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PostPosted: 08 Nov 2017, 11:42 
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Hi, Actually the design will sort of work with a fixed resistor. Not real well, but it will function. The original application for this type of stage was about 1948. It was designed as a cheap power amp that avoided the inverter stage. Not nearly hi-fi by modern standards but it was louder than a SE stage. Fixed bias per se will not work though. You can use a small (5-10VDC) amount of positive DC on each grid and if you choose make it adjustable (see attached schematic of a prototype amp I am working on now) to eliminate the 25R cathode pot. The cathode method is cheap, effective and trouble free. The adding voltage to the grids can be a good thing in small amps like EL84s. You can use it to raise the cathode voltage a few volts and eliminate issues with the LM317 going too low and getting non-linear. The problem is that if you increase the voltage on the grids it also does the same to the cathodes. This in turn puts more stress on the LM317. In small amps this it is OK as the cathode voltage without the increase is often in the 10 volt range. In the large amps the nominal voltage is often close to 40 volts. If you bump it up too much you will exceed the rating for the LM317 and cause failure. True you could use a different CCS...buy why make life complicated? Additionally every volt of increase on the cathode is one less for output power....perhaps not a big deal, but a negative aspect.

Good listening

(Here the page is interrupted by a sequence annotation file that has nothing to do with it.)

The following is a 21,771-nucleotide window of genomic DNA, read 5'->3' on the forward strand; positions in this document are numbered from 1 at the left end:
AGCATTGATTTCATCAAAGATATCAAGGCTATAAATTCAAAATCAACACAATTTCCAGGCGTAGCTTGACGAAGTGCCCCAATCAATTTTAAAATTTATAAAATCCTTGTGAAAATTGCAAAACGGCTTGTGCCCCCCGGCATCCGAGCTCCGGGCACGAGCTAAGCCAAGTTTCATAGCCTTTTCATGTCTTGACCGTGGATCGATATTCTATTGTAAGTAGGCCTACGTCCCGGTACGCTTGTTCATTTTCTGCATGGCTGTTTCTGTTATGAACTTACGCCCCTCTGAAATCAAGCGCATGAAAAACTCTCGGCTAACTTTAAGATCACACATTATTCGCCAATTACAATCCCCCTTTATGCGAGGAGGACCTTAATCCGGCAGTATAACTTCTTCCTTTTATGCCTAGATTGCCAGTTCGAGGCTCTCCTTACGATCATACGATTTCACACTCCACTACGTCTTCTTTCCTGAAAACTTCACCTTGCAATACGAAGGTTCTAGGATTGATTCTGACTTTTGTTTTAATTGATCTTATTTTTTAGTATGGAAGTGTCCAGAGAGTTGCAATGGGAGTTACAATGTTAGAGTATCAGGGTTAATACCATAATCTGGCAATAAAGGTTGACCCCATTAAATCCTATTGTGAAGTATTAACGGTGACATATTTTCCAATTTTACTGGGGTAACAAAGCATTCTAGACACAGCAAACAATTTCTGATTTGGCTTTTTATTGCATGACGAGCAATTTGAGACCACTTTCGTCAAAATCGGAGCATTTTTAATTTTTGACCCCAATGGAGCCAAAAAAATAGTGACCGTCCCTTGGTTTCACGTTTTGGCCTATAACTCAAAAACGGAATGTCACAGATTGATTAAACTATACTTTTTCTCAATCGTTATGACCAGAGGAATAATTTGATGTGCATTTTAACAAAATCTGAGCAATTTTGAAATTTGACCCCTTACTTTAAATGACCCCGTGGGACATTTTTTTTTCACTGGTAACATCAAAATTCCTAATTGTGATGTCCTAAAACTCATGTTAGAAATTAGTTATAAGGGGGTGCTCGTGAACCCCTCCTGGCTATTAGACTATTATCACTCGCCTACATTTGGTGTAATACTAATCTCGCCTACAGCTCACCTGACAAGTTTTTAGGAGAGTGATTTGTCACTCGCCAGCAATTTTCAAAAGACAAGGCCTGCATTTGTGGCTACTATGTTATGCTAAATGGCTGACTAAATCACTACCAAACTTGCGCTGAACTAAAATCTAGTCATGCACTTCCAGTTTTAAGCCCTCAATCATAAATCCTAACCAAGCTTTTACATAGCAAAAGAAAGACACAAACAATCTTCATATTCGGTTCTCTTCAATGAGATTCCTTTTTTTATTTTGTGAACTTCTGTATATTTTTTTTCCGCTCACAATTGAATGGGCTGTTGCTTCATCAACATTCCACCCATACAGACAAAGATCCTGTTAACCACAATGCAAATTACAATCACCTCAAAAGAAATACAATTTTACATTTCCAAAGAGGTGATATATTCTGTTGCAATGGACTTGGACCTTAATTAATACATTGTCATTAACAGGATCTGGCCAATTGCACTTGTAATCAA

Bruce
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PostPosted: 08 Nov 2017, 14:12 
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Joined: 29 Jun 2016, 15:59
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Guys, started ordering parts. But, need some confirmation before starting building the amps. Thanks for your support.

1) The wires for the DC supplied heaters do not have to be twisted as in AC supplied heaters, correct?
2) Using the recommended XPWR264 power tranny, what is the voltage (approx.) at the output of the B+ Full Bridge rectification?
3) The Power Supply LED I plan to use has a built-in current limiting resistor. Thus, the 680R resistor is not needed, correct?
4) Having a hard time finding shielded cable for the input signal. Any recommendations?
5) To control the input volume, I would like to replace the 100K input resistor with a 100K pot. I assume that this is OK.

Thanks,

Danny


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PostPosted: 08 Nov 2017, 14:58 
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Hi Danny,

1. ..the wires do not need to be twisted.